Sound Waters in Coupeville focuses on storm water

Interpretive specialist Tina Dinzi-Pederson holds out the “critter cards” that were the result of a 2008 WSU Camano Island Beachwater class project.  - Jenny Manning/Whidbey News-Times
Interpretive specialist Tina Dinzi-Pederson holds out the “critter cards” that were the result of a 2008 WSU Camano Island Beachwater class project.
— image credit: Jenny Manning/Whidbey News-Times

Pollution prevention, plastic prohibition and sentinel species played a major part of the 2010 Sound Water Conference in Coupeville last Saturday.

Keynote speaker Dr. Nathaniel Scholz, of the Northwest Fisheries Science Center in Seattle, simplified the intricate Puget Sound environment by explaining the ill-effects of non-point source pollution, otherwise known as toxins that reach the water from non-specific sources.

Decades ago the scientific community worried about point-source pollution, or the kind from major industries that dumped waste directly into the water, said Sarah Woehrman, Island County WSU Beach Watchers coordinator. Today, the biggest concern is individual waste from septics, storm water, household/garden chemicals and pets.

Rain washes non-point-source pollution down storm water drains and into the Sound where the toxins may harm marine life.

Storm water runoff is rapidly becoming the most important pollution threat to the nation’s waterways, according to Scholz.

In the Salish Sea, storm water runoff now carries the greatest amount of toxic chemicals to the Puget Sound, he said. Runoff originates from doorsteps, lawns, streets, parking lots, highways, and almost everywhere else people live, work and pollute.

Regional efforts are now underway to reduce the impacts of polluted runoff, Scholz said.

Some of the methods include low impact development, the use of green infrastructure, and filtration to remove contaminants from storm water, some of which can be seen right here on Whidbey Island.

During a workshop session, the three island mayors — Jim Slowik of Oak Harbor, Nancy Conard of Coupeville and Jim Samuelson of Langley — discussed some of their environmentally-friendly achievements over the last year.

Langley was the first city in Washington to officially adopt low-impact development as part of its planning process and use the low-impact development manual published by the Puget Sound Partnership more than a year ago. Now Oak Harbor plans to include low-impact development standards in its new subdivision and development regulations, which are currently under review.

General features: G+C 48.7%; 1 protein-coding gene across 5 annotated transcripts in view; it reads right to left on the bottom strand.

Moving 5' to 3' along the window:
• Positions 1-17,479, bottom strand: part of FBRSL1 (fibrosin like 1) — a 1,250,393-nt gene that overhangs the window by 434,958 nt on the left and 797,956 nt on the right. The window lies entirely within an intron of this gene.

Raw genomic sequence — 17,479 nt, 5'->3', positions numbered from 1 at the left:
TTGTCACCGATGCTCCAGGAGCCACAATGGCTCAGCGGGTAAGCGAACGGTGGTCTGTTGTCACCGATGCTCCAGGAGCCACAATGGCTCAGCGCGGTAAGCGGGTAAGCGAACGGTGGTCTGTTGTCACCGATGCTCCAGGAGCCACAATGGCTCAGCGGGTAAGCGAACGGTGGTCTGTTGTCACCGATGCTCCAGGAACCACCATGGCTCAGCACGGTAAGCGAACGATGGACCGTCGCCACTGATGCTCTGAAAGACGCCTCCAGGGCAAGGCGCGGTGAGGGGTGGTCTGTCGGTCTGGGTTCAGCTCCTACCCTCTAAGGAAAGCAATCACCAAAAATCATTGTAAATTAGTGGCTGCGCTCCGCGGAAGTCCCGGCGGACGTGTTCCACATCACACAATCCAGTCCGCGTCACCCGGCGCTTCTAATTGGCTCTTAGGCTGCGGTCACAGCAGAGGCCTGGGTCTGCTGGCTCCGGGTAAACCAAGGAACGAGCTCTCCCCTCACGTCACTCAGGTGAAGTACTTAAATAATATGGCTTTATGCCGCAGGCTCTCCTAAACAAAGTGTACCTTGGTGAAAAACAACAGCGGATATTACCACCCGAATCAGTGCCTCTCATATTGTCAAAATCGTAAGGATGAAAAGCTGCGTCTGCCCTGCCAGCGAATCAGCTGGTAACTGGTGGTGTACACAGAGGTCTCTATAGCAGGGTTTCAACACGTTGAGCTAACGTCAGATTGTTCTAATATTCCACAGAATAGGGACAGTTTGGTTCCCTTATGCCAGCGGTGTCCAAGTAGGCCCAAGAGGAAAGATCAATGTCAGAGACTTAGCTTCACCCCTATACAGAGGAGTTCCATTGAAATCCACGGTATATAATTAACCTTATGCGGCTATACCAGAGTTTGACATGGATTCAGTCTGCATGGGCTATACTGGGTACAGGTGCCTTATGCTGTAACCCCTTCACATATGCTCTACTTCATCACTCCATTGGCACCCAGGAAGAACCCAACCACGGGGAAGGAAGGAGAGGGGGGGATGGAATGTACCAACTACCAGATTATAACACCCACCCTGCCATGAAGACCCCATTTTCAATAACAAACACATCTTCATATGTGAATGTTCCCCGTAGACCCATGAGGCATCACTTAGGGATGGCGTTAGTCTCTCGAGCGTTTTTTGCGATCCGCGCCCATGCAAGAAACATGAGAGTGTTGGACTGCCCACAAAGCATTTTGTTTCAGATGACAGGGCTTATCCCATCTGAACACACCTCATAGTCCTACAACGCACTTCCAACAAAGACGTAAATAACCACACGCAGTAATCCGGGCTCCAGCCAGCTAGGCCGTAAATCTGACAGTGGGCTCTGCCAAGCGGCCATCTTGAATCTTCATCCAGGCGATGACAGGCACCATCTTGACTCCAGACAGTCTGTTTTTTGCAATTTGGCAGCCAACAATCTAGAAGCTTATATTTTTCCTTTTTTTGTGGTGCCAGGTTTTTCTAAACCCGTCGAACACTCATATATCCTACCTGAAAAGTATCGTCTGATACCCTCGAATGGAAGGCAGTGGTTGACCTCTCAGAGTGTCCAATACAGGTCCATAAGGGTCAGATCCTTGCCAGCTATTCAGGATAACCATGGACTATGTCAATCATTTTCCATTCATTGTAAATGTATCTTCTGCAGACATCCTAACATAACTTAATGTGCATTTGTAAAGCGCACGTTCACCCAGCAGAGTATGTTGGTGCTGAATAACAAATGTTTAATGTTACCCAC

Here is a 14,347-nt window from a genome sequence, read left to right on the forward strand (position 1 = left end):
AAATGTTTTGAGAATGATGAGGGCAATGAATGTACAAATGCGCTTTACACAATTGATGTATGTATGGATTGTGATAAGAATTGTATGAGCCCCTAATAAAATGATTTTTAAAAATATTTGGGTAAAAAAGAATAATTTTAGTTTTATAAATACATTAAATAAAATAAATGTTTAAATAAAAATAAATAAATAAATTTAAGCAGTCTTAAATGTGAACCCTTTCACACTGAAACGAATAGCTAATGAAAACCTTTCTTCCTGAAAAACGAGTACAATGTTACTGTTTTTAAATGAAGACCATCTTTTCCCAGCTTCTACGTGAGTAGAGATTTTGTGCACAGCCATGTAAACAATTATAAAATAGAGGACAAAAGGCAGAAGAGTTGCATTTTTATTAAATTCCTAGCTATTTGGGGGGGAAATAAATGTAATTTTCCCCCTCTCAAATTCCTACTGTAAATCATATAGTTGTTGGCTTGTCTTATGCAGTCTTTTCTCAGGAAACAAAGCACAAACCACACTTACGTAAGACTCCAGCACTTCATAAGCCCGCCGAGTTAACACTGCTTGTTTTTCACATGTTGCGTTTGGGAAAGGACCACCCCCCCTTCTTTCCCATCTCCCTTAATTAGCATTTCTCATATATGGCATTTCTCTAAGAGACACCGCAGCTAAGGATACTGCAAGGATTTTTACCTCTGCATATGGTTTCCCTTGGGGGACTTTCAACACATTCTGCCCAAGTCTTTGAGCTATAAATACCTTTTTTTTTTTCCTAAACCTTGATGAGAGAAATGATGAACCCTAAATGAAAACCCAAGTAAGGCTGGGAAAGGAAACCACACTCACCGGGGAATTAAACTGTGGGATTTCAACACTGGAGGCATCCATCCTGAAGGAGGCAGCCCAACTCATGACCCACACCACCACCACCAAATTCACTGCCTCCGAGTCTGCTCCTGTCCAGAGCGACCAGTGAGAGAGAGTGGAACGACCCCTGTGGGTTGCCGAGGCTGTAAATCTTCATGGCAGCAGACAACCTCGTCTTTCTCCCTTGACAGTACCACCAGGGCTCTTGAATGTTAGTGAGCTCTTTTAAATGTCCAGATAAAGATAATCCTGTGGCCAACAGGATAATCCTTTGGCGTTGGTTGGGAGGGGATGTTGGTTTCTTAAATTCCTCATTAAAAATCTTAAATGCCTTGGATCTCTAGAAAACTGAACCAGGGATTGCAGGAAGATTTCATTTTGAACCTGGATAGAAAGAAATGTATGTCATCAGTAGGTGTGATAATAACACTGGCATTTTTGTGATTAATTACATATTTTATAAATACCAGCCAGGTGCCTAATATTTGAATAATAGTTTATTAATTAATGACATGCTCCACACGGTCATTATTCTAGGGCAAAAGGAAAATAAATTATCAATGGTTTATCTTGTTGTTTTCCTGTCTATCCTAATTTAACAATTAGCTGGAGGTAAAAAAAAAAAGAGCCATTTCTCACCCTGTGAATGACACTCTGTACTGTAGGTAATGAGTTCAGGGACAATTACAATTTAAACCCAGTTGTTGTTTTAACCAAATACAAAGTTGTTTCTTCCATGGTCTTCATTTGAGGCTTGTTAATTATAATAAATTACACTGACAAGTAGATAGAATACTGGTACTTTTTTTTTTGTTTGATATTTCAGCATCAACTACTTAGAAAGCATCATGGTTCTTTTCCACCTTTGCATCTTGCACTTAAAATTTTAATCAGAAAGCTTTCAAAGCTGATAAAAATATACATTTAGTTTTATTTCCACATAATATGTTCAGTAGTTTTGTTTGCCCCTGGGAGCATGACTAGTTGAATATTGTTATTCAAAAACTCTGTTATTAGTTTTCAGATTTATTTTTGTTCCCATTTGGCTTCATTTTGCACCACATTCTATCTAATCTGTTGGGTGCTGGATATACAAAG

The island’s northern-most city begrudgingly adopted an unfunded state mandate by the Washington state Department of Ecology last November, which added a new chapter to the city’s storm water management code. The new ordinance makes it illegal to dump anything down a storm drain other than rain.

Oak Harbor also encourages the use of “car wash kits” that divert sudsy water away from storm drains and onto grass, gravel, or other areas where the wash water can evaporate, Slowik said.

Coupeville is exploring the possibility of diverting treated water from its sewage system and stormwater outfalls to Ebey’s Prairie for agricultural use, said Conard.

Only time will reveal the effectiveness of the measures and others put in place by county, city and town government bodies.

In the meantime, Scholz and his colleagues at the National Oceanic and Atmospheric Administration (NOAA) are testing pollution-reducing designs and their ability to lessen toxic contaminants in storm water and keeping a close eye on salmon populations.

Recent scientific findings suggest salmon are a key sentinel species, a kind of “biomonitor” to assess habitat condition and identify any factors that negatively effect an otherwise healthy habitat. Salmon often mirror the success or failure of current strategies, Scholz said.

However, the seventh annual Sound Waters one-day university included more than just talk of storm water. More than 560 attendees, presenters and volunteers partook in 60 classes with topics ranging from sustainability, renewable energy, local history, kayaking and more.

Event staff continued the education process right down to the cups, recycle bins and registration packets.

“We strive to make this a waste-free event,” Woehrman said.

The event volunteers strongly believe in “Reduce, Reuse, Recycle” and track the annual composting and trash disposal quantities from the conference, she said.

Participants are encouraged to bring their own mugs, and many do, she said, adding that new this year was a “Save a Tree” table, where information fliers formerly included in the registration packet were placed.

“We didn’t want to hand out things people might not really want — things they’ll end up throwing away,” Woehrman said.

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